A canalith repositioning procedure can help relieve benign paroxysmal positional vertigo (BPPV), a condition which causes brief but intense episodes of dizziness that occur when moving one’s head. Vertigo usually comes from a problem with the part of the inner ear responsible for balance. BPPV occurs when tiny particles called otoconia in one part of the inner ear break loose and fall into the canals of the inner ear.
Canalith repositioning moves the otoconia to a part of the ear where they won’t cause dizziness.
The canalith repositioning procedure involves holding four positions for about 30 to 45 seconds each. Typically, patients remain in each position an extra 20 seconds after symptoms have stopped. The procedure may be repeated three or more times within a treatment session.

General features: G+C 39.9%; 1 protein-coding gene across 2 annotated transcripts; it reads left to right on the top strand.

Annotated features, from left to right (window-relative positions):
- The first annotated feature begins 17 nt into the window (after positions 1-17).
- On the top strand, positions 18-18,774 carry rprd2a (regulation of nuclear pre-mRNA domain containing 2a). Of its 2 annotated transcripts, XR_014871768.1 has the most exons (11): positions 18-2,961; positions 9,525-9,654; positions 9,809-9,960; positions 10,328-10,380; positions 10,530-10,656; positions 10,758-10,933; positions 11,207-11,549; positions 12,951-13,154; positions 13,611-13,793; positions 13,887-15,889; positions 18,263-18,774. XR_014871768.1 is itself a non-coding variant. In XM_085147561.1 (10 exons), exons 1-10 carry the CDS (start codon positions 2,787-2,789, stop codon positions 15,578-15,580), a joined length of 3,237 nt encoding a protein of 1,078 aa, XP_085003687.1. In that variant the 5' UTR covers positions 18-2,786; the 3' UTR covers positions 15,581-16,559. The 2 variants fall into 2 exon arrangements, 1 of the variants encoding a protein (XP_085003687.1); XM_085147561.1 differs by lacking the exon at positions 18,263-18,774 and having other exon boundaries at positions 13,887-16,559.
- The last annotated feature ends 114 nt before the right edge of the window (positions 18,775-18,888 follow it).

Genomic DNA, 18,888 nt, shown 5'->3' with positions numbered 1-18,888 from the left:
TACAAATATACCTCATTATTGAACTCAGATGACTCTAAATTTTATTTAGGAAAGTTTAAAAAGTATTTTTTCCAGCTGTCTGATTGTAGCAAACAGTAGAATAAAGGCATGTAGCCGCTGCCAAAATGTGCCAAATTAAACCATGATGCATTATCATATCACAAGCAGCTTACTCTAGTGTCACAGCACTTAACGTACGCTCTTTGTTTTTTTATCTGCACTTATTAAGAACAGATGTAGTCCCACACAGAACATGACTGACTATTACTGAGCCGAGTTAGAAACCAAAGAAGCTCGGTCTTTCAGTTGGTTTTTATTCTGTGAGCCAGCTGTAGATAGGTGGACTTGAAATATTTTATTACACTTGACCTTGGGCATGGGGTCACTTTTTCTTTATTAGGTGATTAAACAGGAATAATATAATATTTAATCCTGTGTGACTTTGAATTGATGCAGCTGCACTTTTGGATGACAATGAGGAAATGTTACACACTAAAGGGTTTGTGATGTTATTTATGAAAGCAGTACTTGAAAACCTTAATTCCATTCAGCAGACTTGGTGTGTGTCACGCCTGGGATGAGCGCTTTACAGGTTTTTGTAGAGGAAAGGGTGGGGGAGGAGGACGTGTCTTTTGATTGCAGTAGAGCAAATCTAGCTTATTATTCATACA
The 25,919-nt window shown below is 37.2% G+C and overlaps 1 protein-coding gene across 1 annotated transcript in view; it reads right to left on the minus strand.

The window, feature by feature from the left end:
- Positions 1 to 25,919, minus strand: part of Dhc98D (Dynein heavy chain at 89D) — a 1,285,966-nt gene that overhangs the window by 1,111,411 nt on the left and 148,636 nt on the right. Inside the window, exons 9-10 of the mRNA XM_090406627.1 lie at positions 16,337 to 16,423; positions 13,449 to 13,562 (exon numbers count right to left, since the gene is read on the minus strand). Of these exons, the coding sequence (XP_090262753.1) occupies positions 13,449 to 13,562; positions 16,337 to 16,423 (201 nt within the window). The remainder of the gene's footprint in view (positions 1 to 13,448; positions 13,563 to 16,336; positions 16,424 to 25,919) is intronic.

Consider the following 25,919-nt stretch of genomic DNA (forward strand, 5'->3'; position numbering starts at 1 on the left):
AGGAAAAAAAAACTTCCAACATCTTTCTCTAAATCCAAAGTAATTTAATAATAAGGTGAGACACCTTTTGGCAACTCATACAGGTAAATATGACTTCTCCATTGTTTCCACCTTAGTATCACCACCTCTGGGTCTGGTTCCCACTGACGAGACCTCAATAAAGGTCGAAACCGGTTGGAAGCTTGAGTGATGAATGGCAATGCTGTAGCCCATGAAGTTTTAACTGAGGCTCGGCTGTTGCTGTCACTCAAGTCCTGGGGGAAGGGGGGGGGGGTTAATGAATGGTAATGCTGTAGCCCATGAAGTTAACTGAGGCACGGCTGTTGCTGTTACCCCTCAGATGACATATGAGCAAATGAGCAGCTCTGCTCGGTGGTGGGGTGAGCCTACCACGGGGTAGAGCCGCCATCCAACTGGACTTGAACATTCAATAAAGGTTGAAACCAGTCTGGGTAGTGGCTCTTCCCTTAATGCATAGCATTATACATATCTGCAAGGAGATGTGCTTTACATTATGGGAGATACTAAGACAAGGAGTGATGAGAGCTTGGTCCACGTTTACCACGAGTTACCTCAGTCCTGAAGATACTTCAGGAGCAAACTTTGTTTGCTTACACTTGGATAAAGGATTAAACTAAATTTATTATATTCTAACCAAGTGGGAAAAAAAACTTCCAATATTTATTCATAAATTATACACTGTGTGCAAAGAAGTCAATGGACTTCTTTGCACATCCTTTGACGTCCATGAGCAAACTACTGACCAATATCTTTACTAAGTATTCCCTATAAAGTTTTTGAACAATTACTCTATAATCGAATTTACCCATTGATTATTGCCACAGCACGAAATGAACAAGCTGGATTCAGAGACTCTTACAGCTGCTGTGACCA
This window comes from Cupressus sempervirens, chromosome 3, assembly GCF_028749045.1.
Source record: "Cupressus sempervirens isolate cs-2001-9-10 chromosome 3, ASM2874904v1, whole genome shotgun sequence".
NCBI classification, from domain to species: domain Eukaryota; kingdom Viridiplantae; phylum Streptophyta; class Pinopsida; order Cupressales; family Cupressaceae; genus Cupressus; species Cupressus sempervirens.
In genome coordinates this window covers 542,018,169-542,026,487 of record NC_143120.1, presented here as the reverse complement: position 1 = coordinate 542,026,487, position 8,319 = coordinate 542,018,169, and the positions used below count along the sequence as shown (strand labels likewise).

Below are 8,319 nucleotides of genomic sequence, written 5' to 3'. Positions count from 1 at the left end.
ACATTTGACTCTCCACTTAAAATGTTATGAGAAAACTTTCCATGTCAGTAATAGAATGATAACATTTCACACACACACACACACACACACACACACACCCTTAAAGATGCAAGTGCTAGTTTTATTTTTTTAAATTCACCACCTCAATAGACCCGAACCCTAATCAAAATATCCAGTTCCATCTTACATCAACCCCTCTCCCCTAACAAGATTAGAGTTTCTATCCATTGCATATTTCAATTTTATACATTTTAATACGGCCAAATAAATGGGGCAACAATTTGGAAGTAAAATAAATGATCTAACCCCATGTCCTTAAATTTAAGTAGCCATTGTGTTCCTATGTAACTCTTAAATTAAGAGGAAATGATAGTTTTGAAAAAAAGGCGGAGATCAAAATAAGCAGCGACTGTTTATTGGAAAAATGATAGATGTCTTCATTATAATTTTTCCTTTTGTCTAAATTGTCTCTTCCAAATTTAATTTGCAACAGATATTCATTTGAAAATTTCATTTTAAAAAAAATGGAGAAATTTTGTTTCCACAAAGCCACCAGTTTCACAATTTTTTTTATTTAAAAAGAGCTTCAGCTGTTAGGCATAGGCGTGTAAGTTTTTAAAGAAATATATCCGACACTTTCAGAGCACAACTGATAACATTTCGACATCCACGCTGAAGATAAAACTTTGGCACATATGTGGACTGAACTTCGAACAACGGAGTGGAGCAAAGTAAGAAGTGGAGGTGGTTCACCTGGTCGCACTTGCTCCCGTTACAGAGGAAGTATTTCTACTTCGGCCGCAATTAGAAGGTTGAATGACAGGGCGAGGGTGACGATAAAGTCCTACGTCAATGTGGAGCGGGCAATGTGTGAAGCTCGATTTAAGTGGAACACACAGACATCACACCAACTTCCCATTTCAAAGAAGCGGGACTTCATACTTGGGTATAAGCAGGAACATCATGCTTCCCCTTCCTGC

Depending on the physician’s preferences, the patient may wear an infrared imaging device over his or her eyes. This device helps the health provider examine the eyes during each maneuver.
During canalith repositioning:
Anyone with BBPV who can go through the procedure safely may benefit from it. If BBPV returns after CRP, the procedure can be used again to treat recurrences.